By Mel Bellar
It was in the Spring of 2005 that I embarked on a new profession as a landscape designer and gardener. Armed with great enthusiasm, excitement, ambition, a little trepidation, and plenty of impractical training, I charged forward. At the time, I “didn’t know what I didn’t know,” and yet I was surprisingly confident and fearless (which incidentally is not my usual state). I had no doubt that with my taste, knowledge, and technical design skills (I could make really pretty design drawings with the computer), that Zone4 Landscapes would be able to create beautiful and functional landscapes. It couldn’t be that hard, right?
While that turned out to be true, I went through a long, and at times, painful learning curve on the more practical side of the endeavor. And as such, my confidence went through some shaky periods. My training at the New York Botanical Garden taught me a great deal about hardscaping and big picture design concepts, and I learned how to identify a lot of plants. However, my design instructors didn’t share the down and dirty stuff…. no one warned me that certain perennials will live for only 2 or 3 years, or that one is going to spread all over the place via rhizomes. There were no cautionary lessons taught that one plant is going to reseed everywhere and make you crazy or that a pesky shrub is going to get leggy and flop if you don’t prune it. I could go on and on . . . It took years to learn what makes landscapes really work in the Catskills, both functionally and aesthetically. As a result of my many trials, successes and failures, my plant palette has distilled down to a much more reliable set of choices. However, I still strive to keep it fresh and interesting, and I enjoy trying new things constantly (mostly in my own garden at first). And yes, there are always lessons to be learned. When it comes to nature there will always be surprises, and new mistakes to make. She is beautiful but fickle.
While this may seem obvious, it took at least one full season for me to figure out that we needed to try using a tractor with a backhoe. If you can believe it, the first year we did sizeable projects using pickaxes, shovels and wheelbarrows. Sheeesssh! That was a misery! However, in my novice state, the backhoe seemed intimidating and expensive with our bootstrap financing. When I first rented a backhoe from Hubbell Brother’s Catskill Rentals, I was quite concerned about just hopping on and having at it. I asked Cheryl (the nice lady at the rental place) if I needed a lesson and she said “No, it is easy. It is just like using the joysticks on a computer game”. Off I went, and later at my house I tried it and was just amazed. Nat (my business partner at the time) didn’t love it, but I did! I was able to create a new bed in 30 minutes and cart the rocks and roots up the hill and out of sight without struggling with a wheelbarrow. It was a game-changer! After that, for many years, I just rented equipment when we needed it. But the downside was that I stressed over how long we had it, trying to lump the “tractor” work together so that we could stay on budget. It was also renting machines that led me to using boulders in nearly all of my designs (it is so much fun to make use of the abundant big rocks on our clients’ properties to do cool stuff). Finally, after almost 10 years, I purchased a tractor for the business. Now Zone4 Landscapes owns two. Having the right equipment is a key to success.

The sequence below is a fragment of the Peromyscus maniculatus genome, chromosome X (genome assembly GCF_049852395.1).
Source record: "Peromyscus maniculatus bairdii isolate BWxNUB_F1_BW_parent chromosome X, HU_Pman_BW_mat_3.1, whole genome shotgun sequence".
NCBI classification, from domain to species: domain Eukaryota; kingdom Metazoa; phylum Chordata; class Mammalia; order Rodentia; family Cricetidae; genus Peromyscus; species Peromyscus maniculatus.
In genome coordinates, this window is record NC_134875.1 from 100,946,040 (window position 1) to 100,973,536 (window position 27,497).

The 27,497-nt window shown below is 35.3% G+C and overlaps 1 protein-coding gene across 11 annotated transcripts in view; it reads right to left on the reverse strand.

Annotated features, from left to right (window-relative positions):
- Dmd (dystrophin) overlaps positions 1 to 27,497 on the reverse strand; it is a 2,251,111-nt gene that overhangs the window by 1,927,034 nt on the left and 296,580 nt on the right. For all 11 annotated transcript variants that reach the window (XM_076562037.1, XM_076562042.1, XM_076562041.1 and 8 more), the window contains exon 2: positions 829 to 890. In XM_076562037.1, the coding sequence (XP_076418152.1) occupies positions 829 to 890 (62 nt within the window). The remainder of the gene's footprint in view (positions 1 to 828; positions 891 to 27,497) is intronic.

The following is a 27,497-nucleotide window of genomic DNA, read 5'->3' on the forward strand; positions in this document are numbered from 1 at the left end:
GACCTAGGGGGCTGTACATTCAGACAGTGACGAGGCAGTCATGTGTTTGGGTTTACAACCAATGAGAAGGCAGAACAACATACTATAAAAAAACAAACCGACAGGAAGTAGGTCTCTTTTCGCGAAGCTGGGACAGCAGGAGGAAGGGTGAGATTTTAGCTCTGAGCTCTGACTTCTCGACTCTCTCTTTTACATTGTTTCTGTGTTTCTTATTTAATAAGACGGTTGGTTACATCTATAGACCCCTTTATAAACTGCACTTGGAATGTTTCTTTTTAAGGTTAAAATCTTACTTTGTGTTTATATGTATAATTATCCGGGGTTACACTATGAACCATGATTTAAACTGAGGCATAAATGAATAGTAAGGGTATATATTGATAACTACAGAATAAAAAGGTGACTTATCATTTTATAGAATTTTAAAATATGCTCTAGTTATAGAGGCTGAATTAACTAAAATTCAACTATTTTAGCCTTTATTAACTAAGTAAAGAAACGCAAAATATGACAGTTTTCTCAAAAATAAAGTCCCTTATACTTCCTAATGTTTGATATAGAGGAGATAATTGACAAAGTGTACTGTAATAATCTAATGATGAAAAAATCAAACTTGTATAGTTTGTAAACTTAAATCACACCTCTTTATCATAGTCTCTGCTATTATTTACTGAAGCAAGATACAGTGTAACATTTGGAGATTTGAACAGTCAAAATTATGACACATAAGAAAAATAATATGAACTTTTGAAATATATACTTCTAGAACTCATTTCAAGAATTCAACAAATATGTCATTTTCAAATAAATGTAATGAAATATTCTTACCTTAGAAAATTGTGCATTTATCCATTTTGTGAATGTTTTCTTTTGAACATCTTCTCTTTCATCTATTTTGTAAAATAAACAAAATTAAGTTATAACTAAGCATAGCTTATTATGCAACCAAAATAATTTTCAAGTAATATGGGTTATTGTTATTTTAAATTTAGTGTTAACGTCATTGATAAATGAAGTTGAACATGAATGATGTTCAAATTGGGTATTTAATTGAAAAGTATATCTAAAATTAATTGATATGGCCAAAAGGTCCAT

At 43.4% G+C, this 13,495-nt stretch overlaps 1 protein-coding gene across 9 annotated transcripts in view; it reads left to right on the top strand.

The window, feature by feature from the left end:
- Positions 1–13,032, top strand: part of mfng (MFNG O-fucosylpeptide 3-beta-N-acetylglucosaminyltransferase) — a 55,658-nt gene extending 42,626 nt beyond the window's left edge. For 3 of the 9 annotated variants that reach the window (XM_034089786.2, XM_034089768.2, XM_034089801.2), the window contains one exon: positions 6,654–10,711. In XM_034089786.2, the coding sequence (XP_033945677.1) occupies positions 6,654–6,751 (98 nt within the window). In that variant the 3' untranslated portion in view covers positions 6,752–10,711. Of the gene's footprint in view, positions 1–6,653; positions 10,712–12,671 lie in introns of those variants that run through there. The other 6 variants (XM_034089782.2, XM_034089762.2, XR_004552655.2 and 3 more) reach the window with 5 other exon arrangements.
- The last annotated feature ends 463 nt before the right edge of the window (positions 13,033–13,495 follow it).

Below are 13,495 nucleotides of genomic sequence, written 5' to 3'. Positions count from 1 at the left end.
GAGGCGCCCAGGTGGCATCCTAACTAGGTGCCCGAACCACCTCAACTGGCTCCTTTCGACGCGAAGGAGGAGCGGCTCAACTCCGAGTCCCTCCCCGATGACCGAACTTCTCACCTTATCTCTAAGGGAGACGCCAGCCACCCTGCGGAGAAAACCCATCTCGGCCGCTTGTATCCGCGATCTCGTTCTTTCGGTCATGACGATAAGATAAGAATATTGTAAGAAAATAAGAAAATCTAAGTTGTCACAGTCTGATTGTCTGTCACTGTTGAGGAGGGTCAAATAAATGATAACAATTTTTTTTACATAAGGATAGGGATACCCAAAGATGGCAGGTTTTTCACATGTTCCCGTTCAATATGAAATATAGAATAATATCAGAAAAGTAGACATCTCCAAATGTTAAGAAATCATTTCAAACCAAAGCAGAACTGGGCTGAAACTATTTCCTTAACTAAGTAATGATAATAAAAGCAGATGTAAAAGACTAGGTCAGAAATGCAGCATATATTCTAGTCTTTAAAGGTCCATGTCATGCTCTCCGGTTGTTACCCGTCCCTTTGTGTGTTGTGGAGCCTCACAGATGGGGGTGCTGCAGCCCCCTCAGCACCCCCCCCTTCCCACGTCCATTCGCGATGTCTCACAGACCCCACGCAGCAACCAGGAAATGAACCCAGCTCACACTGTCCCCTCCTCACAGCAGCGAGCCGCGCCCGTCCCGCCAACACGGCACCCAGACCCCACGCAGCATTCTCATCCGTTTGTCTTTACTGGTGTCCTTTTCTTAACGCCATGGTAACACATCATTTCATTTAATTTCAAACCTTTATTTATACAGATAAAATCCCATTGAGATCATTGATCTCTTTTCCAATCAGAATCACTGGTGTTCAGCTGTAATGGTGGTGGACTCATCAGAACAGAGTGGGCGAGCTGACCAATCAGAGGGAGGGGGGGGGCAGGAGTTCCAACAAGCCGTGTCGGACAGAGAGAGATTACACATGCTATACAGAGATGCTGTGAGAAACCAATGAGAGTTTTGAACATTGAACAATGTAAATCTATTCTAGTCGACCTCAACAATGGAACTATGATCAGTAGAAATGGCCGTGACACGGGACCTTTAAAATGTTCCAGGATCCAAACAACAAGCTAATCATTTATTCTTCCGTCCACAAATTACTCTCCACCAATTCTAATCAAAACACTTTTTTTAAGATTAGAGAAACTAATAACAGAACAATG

Now, I am not suggesting that everyone must buy a tractor, but those of you who own them know exactly what I am talking about. What I am suggesting is that if you are going to make a big bed or some other ambitious DIY project you should consider renting one. You will thank me for years to come.
At this point in my journey, after 18 seasons and with hundreds of projects under my belt, I think I finally “know what I know” as well as what I don’t know. It is a nice feeling to have the experience and successes under my belt, and to feel confident again. Education is no substitute for experience, though it has its good points. My suggestion to folks considering the profession would be to apprentice or work with someone you admire, someone with some large-scale experience. I know this would have eliminated much of the “school of hard knocks” I went through.
I am always grateful for my profession. Even when I am grumpy, freaking out over new and challenging projects, dealing with the elements, or counting the minutes till the season ends, I still feel extremely lucky to have such a cool gig. How many folks have a job where you get to make the world a more beautiful place, in a tangible way, almost every day?
I feel that this article would not be complete without mentioning Nat Thomas. Nat, my dear friend, is a fantastic artist, quiltmaker, gardener, and real character, who was my business partner during the first two years of this endeavor. He decided to move on for numerous reasons, but he was instrumental in helping me get Zone4 off the ground.
Mel Bellar is the owner of Zone4 Landscapes and a passionate Andes gardener.~